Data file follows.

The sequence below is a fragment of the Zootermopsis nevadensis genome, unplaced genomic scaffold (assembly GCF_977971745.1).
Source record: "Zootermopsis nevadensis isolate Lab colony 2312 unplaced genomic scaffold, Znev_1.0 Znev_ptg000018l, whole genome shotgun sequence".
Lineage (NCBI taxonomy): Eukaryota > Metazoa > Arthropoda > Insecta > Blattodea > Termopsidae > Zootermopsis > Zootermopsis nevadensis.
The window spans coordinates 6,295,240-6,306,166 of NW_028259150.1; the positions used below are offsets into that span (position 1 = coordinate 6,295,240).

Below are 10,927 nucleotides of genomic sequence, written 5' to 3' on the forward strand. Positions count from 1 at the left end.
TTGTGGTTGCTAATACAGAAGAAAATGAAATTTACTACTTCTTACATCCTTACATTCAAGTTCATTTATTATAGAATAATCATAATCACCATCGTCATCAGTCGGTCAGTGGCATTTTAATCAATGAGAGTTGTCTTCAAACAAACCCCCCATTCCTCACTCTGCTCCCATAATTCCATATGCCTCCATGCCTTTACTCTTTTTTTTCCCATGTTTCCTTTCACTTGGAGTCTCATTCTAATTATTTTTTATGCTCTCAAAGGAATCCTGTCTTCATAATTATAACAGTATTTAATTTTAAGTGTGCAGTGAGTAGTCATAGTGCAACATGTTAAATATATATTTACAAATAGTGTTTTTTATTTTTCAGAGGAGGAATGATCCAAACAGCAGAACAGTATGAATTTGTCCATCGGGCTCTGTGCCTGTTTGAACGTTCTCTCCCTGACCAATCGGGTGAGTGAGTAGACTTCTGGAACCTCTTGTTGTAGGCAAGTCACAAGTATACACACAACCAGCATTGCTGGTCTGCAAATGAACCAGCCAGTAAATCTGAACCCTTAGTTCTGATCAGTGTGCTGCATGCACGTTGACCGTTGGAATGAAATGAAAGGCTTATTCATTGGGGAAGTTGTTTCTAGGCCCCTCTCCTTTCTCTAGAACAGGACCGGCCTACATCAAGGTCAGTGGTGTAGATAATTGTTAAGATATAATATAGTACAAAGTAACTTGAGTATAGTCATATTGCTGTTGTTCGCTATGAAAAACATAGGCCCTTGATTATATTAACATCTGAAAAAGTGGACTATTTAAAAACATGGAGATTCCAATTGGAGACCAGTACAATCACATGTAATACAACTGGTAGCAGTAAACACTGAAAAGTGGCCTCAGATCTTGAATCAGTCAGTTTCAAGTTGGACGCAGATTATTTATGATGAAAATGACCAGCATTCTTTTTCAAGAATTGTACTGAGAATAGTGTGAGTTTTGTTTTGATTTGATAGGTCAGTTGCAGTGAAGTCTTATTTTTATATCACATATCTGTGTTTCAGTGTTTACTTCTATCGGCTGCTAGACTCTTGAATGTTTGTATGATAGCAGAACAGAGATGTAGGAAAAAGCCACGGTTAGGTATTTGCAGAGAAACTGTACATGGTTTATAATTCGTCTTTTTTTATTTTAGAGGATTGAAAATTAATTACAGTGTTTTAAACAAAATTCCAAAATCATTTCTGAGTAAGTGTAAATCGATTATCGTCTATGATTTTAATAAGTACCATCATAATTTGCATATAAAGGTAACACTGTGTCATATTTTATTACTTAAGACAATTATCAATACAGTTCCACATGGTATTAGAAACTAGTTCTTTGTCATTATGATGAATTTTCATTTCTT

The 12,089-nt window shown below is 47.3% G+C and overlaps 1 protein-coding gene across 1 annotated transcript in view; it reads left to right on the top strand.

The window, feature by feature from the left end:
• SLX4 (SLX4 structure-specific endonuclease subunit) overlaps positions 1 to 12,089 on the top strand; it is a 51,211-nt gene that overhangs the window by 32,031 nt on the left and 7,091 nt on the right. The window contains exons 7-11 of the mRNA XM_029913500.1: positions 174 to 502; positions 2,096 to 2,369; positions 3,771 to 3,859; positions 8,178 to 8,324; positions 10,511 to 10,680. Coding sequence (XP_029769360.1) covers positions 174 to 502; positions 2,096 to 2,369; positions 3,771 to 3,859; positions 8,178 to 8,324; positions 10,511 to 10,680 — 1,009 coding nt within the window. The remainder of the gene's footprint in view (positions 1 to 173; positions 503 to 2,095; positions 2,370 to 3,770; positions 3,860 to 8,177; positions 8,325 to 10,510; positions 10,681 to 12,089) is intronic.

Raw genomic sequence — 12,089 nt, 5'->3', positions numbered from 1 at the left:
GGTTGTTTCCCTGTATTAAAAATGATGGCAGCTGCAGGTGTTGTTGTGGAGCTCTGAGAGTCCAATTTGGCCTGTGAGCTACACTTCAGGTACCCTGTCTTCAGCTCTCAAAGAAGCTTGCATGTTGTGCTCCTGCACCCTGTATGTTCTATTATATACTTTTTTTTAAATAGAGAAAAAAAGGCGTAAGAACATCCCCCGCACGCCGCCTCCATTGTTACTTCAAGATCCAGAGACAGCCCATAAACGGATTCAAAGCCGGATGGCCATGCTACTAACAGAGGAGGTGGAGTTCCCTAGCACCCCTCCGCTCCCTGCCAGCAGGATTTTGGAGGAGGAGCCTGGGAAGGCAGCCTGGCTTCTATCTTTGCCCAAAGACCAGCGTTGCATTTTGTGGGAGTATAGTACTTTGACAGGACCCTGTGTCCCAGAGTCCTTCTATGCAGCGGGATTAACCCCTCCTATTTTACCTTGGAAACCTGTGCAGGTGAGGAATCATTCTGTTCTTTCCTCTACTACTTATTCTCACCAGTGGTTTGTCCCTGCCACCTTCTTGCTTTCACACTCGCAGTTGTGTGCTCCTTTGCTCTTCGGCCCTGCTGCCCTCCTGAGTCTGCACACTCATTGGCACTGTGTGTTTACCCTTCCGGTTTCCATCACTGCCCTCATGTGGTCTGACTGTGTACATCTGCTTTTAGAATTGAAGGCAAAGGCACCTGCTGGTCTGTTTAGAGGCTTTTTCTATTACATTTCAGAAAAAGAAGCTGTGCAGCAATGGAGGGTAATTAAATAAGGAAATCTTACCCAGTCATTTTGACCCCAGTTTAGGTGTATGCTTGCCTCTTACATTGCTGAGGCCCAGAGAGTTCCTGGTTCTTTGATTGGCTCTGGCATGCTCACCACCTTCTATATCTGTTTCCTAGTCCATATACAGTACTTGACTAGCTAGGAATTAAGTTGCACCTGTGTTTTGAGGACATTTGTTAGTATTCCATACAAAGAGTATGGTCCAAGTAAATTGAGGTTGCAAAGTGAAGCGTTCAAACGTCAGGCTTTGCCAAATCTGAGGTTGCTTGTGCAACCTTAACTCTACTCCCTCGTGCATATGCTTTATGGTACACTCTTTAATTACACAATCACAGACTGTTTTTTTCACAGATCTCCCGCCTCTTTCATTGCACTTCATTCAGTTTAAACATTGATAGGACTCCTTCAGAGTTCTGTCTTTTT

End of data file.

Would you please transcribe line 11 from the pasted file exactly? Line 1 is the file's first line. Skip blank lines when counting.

GGTTGTTTCCCTGTATTAAAAATGATGGCAGCTGCAGGTGTTGTTGTGGAGCTCTGAGAGTCCAATTTGGCCTGTGAGCTACACTTCAGGTACCCTGTCTTCAGCTCTCAAAGAAGCTTGCATGTTGTGCTCCTGCACCCTGTATGTTCTATTATATACTTTTTTTTAAATAGAGAAAAAAAGGCGTAAGAACATCCCCCGCACGCCGCCTCCATTGTTACTTCAAGATCCAGAGACAGCCCATAAACGGATTCAAAGCCGGATGGCCATGCTACTAACAGAGGAGGTGGAGTTCCCTAGCACCCCTCCGCTCCCTGCCAGCAGGATTTTGGAGGAGGAGCCTGGGAAGGCAGCCTGGCTTCTATCTTTGCCCAAAGACCAGCGTTGCATTTTGTGGGAGTATAGTACTTTGACAGGACCCTGTGTCCCAGAGTCCTTCTATGCAGCGGGATTAACCCCTCCTATTTTACCTTGGAAACCTGTGCAGGTGAGGAATCATTCTGTTCTTTCCTCTACTACTTATTCTCACCAGTGGTTTGTCCCTGCCACCTTCTTGCTTTCACACTCGCAGTTGTGTGCTCCTTTGCTCTTCGGCCCTGCTGCCCTCCTGAGTCTGCACACTCATTGGCACTGTGTGTTTACCCTTCCGGTTTCCATCACTGCCCTCATGTGGTCTGACTGTGTACATCTGCTTTTAGAATTGAAGGCAAAGGCACCTGCTGGTCTGTTTAGAGGCTTTTTCTATTACATTTCAGAAAAAGAAGCTGTGCAGCAATGGAGGGTAATTAAATAAGGAAATCTTACCCAGTCATTTTGACCCCAGTTTAGGTGTATGCTTGCCTCTTACATTGCTGAGGCCCAGAGAGTTCCTGGTTCTTTGATTGGCTCTGGCATGCTCACCACCTTCTATATCTGTTTCCTAGTCCATATACAGTACTTGACTAGCTAGGAATTAAGTTGCACCTGTGTTTTGAGGACATTTGTTAGTATTCCATACAAAGAGTATGGTCCAAGTAAATTGAGGTTGCAAAGTGAAGCGTTCAAACGTCAGGCTTTGCCAAATCTGAGGTTGCTTGTGCAACCTTAACTCTACTCCCTCGTGCATATGCTTTATGGTACACTCTTTAATTACACAATCACAGACTGTTTTTTTCACAGATCTCCCGCCTCTTTCATTGCACTTCATTCAGTTTAAACATTGATAGGACTCCTTCAGAGTTCTGTCTTTTT